The 5D Mark IV has a thick grip and a person with small hands will find it a little uncomfortable to operate. However, this is the case with most full frame D-SLRs. The grip has a textured rubber finish, which somehow eases the discomfort. The thumb rest offers some additional grip. The controls are all within easy grasp, except the power switch on the left hand side below the mode dial. The viewfinder is bright and information display is legible. The focus point and displayed information illuminate momentarily in red on achieving focus and the selected points illuminate when you are in AF area selection mode. The AF area selection button is quite useful for easy toggling during a shoot.
We tested the 5D mark IV with the Canon EF 50mm f/1.2 lens. The combination produced excellent sharpness at the sweet spot. Autofocus was fast and precise with this lens.
Dual Pixel Raw allows some flexibility in terms of micro adjustment, sharpening and bokeh shift. But please note that this is quite different from the post-capture autofocus technology that allows you to focus any area after the image is captured. The micro adjustment only allows to shift the focus on a micro scale. Same is the case with bokeh shift. For doing this, you will have to use Digital
Photo Professional (DPP) software supplied with the camera. Peripheral illumination correction was kept On and so were chromatic aberration and diffraction control. The camera did not produce any darkening of corners even at f/1.2. We observed prominent flare and purple fringing in strong back-lit images at the widest aperture even with chromatic aberration correction feature switched On.
The camera produces images with native print size of 14.93 x 22.4 inches at 300 ppi. At 25 percent screen size, images were free of noise up to ISO 12,800. ISO 25,000 and 32,000 were noisy, yet perfectly usable. At 50 percent enlargement, noise started appearing from ISO 6400 onwards, but were quite usable up to ISO 12,800. Enlarged to 100 percent, the images appeared absolutely clean till ISO 800. A tinge of noise was observed at ISO 1600, and ISO 3200 could be used in an emergency.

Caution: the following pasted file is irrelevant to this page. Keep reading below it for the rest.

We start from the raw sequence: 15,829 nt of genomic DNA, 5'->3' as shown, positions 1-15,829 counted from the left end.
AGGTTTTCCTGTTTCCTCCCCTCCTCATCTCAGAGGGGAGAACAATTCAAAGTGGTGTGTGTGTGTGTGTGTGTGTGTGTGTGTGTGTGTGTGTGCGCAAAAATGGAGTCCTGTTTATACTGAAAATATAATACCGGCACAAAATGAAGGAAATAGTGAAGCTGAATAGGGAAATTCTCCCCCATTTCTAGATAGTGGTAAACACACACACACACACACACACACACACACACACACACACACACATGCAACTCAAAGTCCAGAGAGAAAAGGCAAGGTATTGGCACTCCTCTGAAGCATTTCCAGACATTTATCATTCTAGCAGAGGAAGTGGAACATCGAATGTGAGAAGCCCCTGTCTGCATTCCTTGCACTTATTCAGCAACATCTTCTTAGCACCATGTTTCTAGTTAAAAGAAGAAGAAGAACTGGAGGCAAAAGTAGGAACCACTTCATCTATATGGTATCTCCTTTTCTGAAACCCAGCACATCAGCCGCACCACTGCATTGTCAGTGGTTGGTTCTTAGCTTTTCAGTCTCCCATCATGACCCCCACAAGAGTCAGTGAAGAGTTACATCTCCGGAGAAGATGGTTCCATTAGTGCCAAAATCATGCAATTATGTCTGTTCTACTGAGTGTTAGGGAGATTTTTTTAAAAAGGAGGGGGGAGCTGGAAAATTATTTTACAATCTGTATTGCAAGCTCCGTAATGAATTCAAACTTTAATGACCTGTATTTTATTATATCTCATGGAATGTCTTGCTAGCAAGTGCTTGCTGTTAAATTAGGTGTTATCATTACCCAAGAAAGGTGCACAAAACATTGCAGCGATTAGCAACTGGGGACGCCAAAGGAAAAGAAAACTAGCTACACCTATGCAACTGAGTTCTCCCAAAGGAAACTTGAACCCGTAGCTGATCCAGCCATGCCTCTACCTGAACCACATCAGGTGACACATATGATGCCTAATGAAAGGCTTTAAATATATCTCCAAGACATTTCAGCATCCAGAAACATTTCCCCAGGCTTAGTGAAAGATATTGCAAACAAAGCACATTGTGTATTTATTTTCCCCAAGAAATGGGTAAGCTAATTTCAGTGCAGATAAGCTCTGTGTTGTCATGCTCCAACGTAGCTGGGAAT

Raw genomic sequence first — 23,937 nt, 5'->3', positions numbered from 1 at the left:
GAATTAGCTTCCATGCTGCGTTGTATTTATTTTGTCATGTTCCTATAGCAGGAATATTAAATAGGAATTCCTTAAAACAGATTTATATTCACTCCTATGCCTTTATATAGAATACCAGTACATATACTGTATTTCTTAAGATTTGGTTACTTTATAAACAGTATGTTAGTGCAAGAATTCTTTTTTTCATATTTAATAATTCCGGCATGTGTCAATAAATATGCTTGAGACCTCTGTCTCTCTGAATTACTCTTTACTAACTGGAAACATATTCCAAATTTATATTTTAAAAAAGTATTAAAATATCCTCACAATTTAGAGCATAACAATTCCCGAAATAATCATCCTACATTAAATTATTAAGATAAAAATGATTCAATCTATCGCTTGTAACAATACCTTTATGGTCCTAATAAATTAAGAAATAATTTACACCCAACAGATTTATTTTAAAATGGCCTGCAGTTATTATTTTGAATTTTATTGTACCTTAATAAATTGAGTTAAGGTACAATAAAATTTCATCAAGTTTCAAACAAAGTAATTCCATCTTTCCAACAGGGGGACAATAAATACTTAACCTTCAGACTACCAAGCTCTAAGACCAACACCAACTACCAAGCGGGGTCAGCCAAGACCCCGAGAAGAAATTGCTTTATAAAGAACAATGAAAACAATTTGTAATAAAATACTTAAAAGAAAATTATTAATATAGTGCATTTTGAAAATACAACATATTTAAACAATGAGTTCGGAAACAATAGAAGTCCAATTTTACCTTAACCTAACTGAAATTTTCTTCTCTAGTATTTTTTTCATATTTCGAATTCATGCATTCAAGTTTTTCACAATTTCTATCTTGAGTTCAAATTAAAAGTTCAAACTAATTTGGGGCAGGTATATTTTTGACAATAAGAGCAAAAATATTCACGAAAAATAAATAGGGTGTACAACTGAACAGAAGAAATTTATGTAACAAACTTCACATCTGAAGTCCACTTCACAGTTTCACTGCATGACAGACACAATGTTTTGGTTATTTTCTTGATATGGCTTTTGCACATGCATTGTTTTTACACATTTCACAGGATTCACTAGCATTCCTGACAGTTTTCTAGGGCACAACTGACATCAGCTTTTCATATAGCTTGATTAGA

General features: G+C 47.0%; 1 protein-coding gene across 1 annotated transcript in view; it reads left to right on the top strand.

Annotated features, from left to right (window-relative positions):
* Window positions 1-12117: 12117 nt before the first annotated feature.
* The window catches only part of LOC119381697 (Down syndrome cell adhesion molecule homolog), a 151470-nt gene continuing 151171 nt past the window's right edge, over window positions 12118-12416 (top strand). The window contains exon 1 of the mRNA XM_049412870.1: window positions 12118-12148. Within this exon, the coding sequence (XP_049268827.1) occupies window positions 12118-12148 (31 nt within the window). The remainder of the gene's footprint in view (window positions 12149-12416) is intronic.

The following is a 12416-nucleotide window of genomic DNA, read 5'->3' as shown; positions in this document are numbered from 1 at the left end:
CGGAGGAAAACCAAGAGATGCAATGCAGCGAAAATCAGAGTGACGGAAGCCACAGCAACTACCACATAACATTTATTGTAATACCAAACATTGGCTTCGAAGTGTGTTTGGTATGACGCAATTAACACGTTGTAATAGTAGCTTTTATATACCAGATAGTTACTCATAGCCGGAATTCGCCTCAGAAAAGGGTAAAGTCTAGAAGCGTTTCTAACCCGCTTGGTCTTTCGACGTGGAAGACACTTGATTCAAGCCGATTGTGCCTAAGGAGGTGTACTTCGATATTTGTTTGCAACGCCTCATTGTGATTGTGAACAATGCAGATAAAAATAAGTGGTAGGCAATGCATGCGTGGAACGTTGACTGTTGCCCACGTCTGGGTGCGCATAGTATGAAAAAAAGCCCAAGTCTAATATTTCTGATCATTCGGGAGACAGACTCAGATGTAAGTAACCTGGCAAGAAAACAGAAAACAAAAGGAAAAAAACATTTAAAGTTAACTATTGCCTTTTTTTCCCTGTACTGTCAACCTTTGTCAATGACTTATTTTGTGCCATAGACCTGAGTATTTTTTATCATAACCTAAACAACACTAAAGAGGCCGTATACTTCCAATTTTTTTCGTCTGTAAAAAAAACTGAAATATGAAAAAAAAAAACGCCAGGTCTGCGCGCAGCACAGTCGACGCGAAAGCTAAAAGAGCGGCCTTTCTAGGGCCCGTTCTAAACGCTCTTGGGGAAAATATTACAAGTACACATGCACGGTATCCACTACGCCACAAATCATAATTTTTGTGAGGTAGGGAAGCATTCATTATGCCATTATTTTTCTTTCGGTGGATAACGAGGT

The 5D Mark IV features two Auto White Balance settings—Ambience priority and White Priority. If you want to preserve the ambient light tones in the image (such as the warmth of oil lamps), Ambience Priority would be ideal for you. If on the other hand, you want white tones to appear white irrespective of the ambient light, choose White Priority. We used both the modes and they worked absolutely well. You can change these post-capture in DPP.
We used a Sandisk 64GB Extreme PRO SDXC UHS-1 (U3) (95MBPS read, 90MBPS write speed) memory card and the camera could shoot continuously at 7 frames per second (Raw) as claimed by Canon. We could capture 21 Raw images at full resolution in a burst at full speed and the camera took about 6 seconds to write to the SD card. But please note that this holds true only for UHS-I Class 3 (U3) SD cards.
Touch focussing during video recording was a pleasure to use since focussing is gradual and smooth as required for a video. 4K videos were reproduced well and High Frame Rate videos were rendered smooth and pleasant.
Value for Money
The 5D Mark IV retails at an MRP of Rs.254,995. This price is quite competitive for this camera. |SP
FINAL SCORE 87%
Design and Build Quality 19/20
Key Features 19/20
Noise Control 4.5/5
Auto WB 4.5/5
Value for Money 7/10
• Robust build quality
• Dual Pixel Raw
• Smooth 4K videos
• Touch Focus in Live View Videos
• Fast burst shooting
• Wi-Fi and NFC
• Built-in GPS
• Micro Adjustments with DP Raw
• Slightly bulky
• No built-in flash
The 5D Mark IV is made for those professionals who prefer a fast full frame D-SLR with excellent features both in stills and video. We can foresee much enthusiasm from wedding photographers and film makers as also from photojournalists. With Wi-Fi, built-in GPS, 4K Cinema with broadcast quality output and other advanced features, the camera is an enormous upgrade from the 5D Mark III.